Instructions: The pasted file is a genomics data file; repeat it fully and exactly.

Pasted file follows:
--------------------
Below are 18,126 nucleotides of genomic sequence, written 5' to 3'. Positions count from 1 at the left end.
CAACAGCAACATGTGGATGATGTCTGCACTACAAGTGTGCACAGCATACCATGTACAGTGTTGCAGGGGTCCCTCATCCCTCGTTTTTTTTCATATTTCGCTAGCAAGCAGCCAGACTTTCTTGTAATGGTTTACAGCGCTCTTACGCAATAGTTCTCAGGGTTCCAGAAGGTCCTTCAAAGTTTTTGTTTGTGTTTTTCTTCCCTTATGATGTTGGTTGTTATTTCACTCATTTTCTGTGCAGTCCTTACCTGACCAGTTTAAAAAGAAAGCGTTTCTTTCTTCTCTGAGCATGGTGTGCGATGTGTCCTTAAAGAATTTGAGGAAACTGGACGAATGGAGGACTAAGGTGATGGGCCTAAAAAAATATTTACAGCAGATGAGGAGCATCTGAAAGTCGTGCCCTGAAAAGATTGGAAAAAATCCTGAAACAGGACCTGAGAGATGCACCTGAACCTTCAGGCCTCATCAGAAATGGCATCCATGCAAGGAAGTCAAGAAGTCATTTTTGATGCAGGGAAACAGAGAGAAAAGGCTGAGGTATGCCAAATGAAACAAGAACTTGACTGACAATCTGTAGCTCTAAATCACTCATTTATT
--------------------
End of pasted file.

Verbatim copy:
Below are 18,126 nucleotides of genomic sequence, written 5' to 3'. Positions count from 1 at the left end.
CAACAGCAACATGTGGATGATGTCTGCACTACAAGTGTGCACAGCATACCATGTACAGTGTTGCAGGGGTCCCTCATCCCTCGTTTTTTTTCATATTTCGCTAGCAAGCAGCCAGACTTTCTTGTAATGGTTTACAGCGCTCTTACGCAATAGTTCTCAGGGTTCCAGAAGGTCCTTCAAAGTTTTTGTTTGTGTTTTTCTTCCCTTATGATGTTGGTTGTTATTTCACTCATTTTCTGTGCAGTCCTTACCTGACCAGTTTAAAAAGAAAGCGTTTCTTTCTTCTCTGAGCATGGTGTGCGATGTGTCCTTAAAGAATTTGAGGAAACTGGACGAATGGAGGACTAAGGTGATGGGCCTAAAAAAATATTTACAGCAGATGAGGAGCATCTGAAAGTCGTGCCCTGAAAAGATTGGAAAAAATCCTGAAACAGGACCTGAGAGATGCACCTGAACCTTCAGGCCTCATCAGAAATGGCATCCATGCAAGGAAGTCAAGAAGTCATTTTTGATGCAGGGAAACAGAGAGAAAAGGCTGAGGTATGCCAAATGAAACAAGAACTTGACTGACAATCTGTAGCTCTAAATCACTCATTTATT